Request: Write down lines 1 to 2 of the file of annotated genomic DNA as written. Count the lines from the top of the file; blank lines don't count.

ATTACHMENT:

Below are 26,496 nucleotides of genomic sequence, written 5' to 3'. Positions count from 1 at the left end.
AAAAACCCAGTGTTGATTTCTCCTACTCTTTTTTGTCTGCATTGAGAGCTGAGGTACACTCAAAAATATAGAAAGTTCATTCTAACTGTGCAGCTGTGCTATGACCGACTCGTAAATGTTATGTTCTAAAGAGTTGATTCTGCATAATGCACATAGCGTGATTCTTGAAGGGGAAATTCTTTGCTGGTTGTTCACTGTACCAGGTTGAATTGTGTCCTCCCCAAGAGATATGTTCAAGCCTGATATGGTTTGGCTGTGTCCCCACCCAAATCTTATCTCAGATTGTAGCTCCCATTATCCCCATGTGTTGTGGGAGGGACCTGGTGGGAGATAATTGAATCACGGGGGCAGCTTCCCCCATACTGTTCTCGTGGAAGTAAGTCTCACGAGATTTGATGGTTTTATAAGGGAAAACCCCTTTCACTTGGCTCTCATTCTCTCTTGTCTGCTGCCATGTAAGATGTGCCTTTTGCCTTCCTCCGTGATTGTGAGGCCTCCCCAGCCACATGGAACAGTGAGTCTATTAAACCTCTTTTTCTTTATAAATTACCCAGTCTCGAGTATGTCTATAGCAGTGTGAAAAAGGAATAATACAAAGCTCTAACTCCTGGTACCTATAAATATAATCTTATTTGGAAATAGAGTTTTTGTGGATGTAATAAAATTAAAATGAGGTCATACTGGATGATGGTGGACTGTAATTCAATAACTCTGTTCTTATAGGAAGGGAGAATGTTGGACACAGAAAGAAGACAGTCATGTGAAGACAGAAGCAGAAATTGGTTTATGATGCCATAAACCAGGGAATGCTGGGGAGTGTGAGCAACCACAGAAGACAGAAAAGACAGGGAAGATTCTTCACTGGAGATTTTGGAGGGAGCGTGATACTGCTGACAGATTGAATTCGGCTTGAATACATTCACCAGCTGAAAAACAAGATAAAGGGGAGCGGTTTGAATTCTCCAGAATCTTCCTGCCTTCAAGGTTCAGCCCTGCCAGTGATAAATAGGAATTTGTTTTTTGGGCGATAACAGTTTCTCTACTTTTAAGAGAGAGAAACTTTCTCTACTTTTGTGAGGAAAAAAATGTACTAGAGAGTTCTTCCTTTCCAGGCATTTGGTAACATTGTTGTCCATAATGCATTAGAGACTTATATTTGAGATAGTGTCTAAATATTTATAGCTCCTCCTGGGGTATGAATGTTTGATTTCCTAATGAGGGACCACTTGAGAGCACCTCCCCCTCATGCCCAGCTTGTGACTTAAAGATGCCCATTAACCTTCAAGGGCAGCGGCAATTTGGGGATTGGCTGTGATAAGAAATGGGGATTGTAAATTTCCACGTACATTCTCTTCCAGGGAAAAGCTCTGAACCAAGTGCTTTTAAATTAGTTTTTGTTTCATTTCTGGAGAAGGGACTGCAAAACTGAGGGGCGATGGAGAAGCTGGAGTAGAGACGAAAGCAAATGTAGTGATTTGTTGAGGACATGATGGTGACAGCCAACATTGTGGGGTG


Below are 26,496 nucleotides of genomic sequence, written 5' to 3'. Positions count from 1 at the left end.
AAAAACCCAGTGTTGATTTCTCCTACTCTTTTTTGTCTGCATTGAGAGCTGAGGTACACTCAAAAATATAGAAAGTTCATTCTAACTGTGCAGCTGTGCTATGACCGACTCGTAAATGTTATGTTCTAAAGAGTTGATTCTGCATAATGCACATAGCGTGATTCTTGAAGGGGAAATTCTTTGCTGGTTGTTCACTGTACCAGGTTGAATTGTGTCCTCCCCAAGAGATATGTTCAAGCCTGATATGGTTTGGCTGTGTCCCCACCCAAATCTTATCTCAGATTGTAGCTCCCATTATCCCCATGTGTTGTGGGAGGGACCTGGTGGGAGATAATTGAATCACGGGGGCAGCTTCCCCCATACTGTTCTCGTGGAAGTAAGTCTCACGAGATTTGATGGTTTTATAAGGGAAAACCCCTTTCACTTGGCTCTCATTCTCTCTTGTCTGCTGCCATGTAAGATGTGCCTTTTGCCTTCCTCCGTGATTGTGAGGCCTCCCCAGCCACATGGAACAGTGAGTCTATTAAACCTCTTTTTCTTTATAAATTACCCAGTCTCGAGTATGTCTATAGCAGTGTGAAAAAGGAATAATACAAAGCTCTAACTCCTGGTACCTATAAATATAATCTTATTTGGAAATAGAGTTTTTGTGGATGTAATAAAATTAAAATGAGGTCATACTGGATGATGGTGGACTGTAATTCAATAACTCTGTTCTTATAGGAAGGGAGAATGTTGGACACAGAAAGAAGACAGTCATGTGAAGACAGAAGCAGAAATTGGTTTATGATGCCATAAACCAGGGAATGCTGGGGAGTGTGAGCAACCACAGAAGACAGAAAAGACAGGGAAGATTCTTCACTGGAGATTTTGGAGGGAGCGTGATACTGCTGACAGATTGAATTCGGCTTGAATACATTCACCAGCTGAAAAACAAGATAAAGGGGAGCGGTTTGAATTCTCCAGAATCTTCCTGCCTTCAAGGTTCAGCCCTGCCAGTGATAAATAGGAATTTGTTTTTTGGGCGATAACAGTTTCTCTACTTTTAAGAGAGAGAAACTTTCTCTACTTTTGTGAGGAAAAAAATGTACTAGAGAGTTCTTCCTTTCCAGGCATTTGGTAACATTGTTGTCCATAATGCATTAGAGACTTATATTTGAGATAGTGTCTAAATATTTATAGCTCCTCCTGGGGTATGAATGTTTGATTTCCTAATGAGGGACCACTTGAGAGCACCTCCCCCTCATGCCCAGCTTGTGACTTAAAGATGCCCATTAACCTTCAAGGGCAGCGGCAATTTGGGGATTGGCTGTGATAAGAAATGGGGATTGTAAATTTCCACGTACATTCTCTTCCAGGGAAAAGCTCTGAACCAAGTGCTTTTAAATTAGTTTTTGTTTCATTTCTGGAGAAGGGACTGCAAAACTGAGGGGCGATGGAGAAGCTGGAGTAGAGACGAAAGCAAATGTAGTGATTTGTTGAGGACATGATGGTGACAGCCAACATTGTGGGGTG